In the Cold War arms race, Moscow and Washington sought to out-compete one another in building the biggest and best arsenals of nuclear, biological and chemical weapons. Both countries reached an agreement to reduce their nuclear arsenals, and begin to scrap their chemical and biological weapons production facilities. The CIA would later conclude that Russia’s self-reported inventory of chemical weapons was incomplete, with several known types of munitions omitted from the list.

The destruction of Russia’s declared chemical arsenal officially ended in 2017, with Putin himself presiding over the ceremonial destruction of the last chemical warhead by remote video link. Putin used the opportunity to criticize the United States for halting a multibillion dollar destruction program that had been in place for decades. Next year, the last U.S. weaponry will be destroyed.

” We expect that Russia’s efforts…will serve as an example to other countries,” Putin stated during remarks at ceremony. He accused Washington of “not carrying out its obligations when it comes to the time frame of destroying chemical weapons.”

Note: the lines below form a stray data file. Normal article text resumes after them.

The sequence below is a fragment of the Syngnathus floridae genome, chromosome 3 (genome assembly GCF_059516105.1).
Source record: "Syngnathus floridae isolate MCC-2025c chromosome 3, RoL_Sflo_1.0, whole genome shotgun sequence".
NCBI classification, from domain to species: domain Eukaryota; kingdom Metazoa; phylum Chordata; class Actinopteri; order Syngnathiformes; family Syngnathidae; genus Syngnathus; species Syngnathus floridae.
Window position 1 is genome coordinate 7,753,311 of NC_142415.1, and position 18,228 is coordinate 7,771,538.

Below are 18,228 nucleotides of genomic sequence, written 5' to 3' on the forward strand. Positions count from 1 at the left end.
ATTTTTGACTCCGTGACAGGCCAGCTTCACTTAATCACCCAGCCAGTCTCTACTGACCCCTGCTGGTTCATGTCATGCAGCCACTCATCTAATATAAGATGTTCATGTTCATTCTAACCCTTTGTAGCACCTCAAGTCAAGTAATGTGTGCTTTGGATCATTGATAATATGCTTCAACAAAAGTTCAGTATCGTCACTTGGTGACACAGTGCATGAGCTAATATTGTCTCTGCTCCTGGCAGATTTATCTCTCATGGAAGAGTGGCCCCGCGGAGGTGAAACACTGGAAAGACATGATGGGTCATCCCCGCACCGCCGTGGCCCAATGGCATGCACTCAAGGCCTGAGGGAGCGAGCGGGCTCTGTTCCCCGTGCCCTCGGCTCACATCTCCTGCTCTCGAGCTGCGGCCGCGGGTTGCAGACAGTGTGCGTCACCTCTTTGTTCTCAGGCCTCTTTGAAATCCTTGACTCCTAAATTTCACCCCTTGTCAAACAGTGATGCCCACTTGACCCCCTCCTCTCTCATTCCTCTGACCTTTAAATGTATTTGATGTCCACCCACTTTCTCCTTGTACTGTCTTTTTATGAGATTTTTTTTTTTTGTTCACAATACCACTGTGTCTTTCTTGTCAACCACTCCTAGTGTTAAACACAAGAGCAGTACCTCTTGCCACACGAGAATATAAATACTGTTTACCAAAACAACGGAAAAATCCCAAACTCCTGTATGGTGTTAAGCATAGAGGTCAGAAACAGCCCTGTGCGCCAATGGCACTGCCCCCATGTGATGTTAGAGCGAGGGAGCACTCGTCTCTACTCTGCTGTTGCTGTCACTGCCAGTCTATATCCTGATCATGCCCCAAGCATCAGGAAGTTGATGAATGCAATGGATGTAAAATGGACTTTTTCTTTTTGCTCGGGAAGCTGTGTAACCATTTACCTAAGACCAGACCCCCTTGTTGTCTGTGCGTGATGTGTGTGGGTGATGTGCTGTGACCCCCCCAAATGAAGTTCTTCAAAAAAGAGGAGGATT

Yet, even as he spoke, U.S. intelligence agencies assessed that Russian scientists were continuing research into new chemical weapons. In August 2020, the Trump administration imposed economic “blacklist” sanctions against three Russian research facilities because of what it said was ongoing work on chemical weapons. Among then was Russia’s 33rd Central Research and Testing Institute, the main military laboratory at Shikhany.

The Biden administration added new sanctions in 2021, and expanded the list to include additional facilities in Moscow and St. Petersburg. Additionally, the White House named several Russians (military and intelligence officers included) as being involved in assassination plots against Skripal, Navalny. Russia is in long-term noncompliance to the Chemical Weapons Convention”, a top State Department official stated. He reiterated the conclusion of multiple U.S. agencies that have insight into the ongoing work at Shikhany, and other research facilities. “Russia’s noncompliance is manifest in far more than just Novichok use.”

The official, like other U.S. and NATO officials interviewed, spoke on the condition of anonymity to discuss U.S. assessments of Russia’s weapons programs. Others U.S. diplomats and officials described Russia’s ongoing production, research and testing activities, which included at Shikhany.